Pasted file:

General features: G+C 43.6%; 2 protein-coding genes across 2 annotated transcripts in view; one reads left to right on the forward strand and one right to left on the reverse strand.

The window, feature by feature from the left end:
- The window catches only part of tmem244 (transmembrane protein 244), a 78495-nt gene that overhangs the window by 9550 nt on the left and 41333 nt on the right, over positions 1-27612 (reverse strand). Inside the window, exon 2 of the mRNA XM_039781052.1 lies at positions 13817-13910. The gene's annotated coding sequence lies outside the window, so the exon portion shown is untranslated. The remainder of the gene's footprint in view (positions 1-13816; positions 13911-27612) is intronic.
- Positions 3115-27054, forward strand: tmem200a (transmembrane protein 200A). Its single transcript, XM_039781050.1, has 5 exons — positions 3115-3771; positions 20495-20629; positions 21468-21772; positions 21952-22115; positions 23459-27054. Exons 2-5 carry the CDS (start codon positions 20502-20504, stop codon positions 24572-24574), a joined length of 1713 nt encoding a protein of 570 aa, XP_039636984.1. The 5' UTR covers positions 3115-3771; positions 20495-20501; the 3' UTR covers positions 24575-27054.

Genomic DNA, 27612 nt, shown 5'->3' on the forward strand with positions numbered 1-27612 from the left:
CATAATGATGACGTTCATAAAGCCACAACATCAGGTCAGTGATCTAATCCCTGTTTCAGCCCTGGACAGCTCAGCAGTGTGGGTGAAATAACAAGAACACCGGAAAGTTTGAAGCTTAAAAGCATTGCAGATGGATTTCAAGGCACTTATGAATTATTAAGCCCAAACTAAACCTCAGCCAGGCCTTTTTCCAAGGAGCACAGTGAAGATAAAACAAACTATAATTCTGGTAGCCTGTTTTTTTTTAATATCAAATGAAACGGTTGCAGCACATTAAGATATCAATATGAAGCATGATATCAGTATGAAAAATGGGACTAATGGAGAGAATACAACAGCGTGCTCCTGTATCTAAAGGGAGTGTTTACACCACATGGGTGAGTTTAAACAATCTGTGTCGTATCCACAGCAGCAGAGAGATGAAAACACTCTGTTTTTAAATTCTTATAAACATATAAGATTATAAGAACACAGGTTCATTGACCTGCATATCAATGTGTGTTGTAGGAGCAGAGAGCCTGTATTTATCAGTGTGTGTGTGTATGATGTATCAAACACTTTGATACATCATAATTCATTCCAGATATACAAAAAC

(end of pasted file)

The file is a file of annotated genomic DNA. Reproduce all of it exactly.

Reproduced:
General features: G+C 43.6%; 2 protein-coding genes across 2 annotated transcripts in view; one reads left to right on the forward strand and one right to left on the reverse strand.

The window, feature by feature from the left end:
- The window catches only part of tmem244 (transmembrane protein 244), a 78495-nt gene that overhangs the window by 9550 nt on the left and 41333 nt on the right, over positions 1-27612 (reverse strand). Inside the window, exon 2 of the mRNA XM_039781052.1 lies at positions 13817-13910. The gene's annotated coding sequence lies outside the window, so the exon portion shown is untranslated. The remainder of the gene's footprint in view (positions 1-13816; positions 13911-27612) is intronic.
- Positions 3115-27054, forward strand: tmem200a (transmembrane protein 200A). Its single transcript, XM_039781050.1, has 5 exons — positions 3115-3771; positions 20495-20629; positions 21468-21772; positions 21952-22115; positions 23459-27054. Exons 2-5 carry the CDS (start codon positions 20502-20504, stop codon positions 24572-24574), a joined length of 1713 nt encoding a protein of 570 aa, XP_039636984.1. The 5' UTR covers positions 3115-3771; positions 20495-20501; the 3' UTR covers positions 24575-27054.

Genomic DNA, 27612 nt, shown 5'->3' on the forward strand with positions numbered 1-27612 from the left:
CATAATGATGACGTTCATAAAGCCACAACATCAGGTCAGTGATCTAATCCCTGTTTCAGCCCTGGACAGCTCAGCAGTGTGGGTGAAATAACAAGAACACCGGAAAGTTTGAAGCTTAAAAGCATTGCAGATGGATTTCAAGGCACTTATGAATTATTAAGCCCAAACTAAACCTCAGCCAGGCCTTTTTCCAAGGAGCACAGTGAAGATAAAACAAACTATAATTCTGGTAGCCTGTTTTTTTTTAATATCAAATGAAACGGTTGCAGCACATTAAGATATCAATATGAAGCATGATATCAGTATGAAAAATGGGACTAATGGAGAGAATACAACAGCGTGCTCCTGTATCTAAAGGGAGTGTTTACACCACATGGGTGAGTTTAAACAATCTGTGTCGTATCCACAGCAGCAGAGAGATGAAAACACTCTGTTTTTAAATTCTTATAAACATATAAGATTATAAGAACACAGGTTCATTGACCTGCATATCAATGTGTGTTGTAGGAGCAGAGAGCCTGTATTTATCAGTGTGTGTGTGTATGATGTATCAAACACTTTGATACATCATAATTCATTCCAGATATACAAAAAC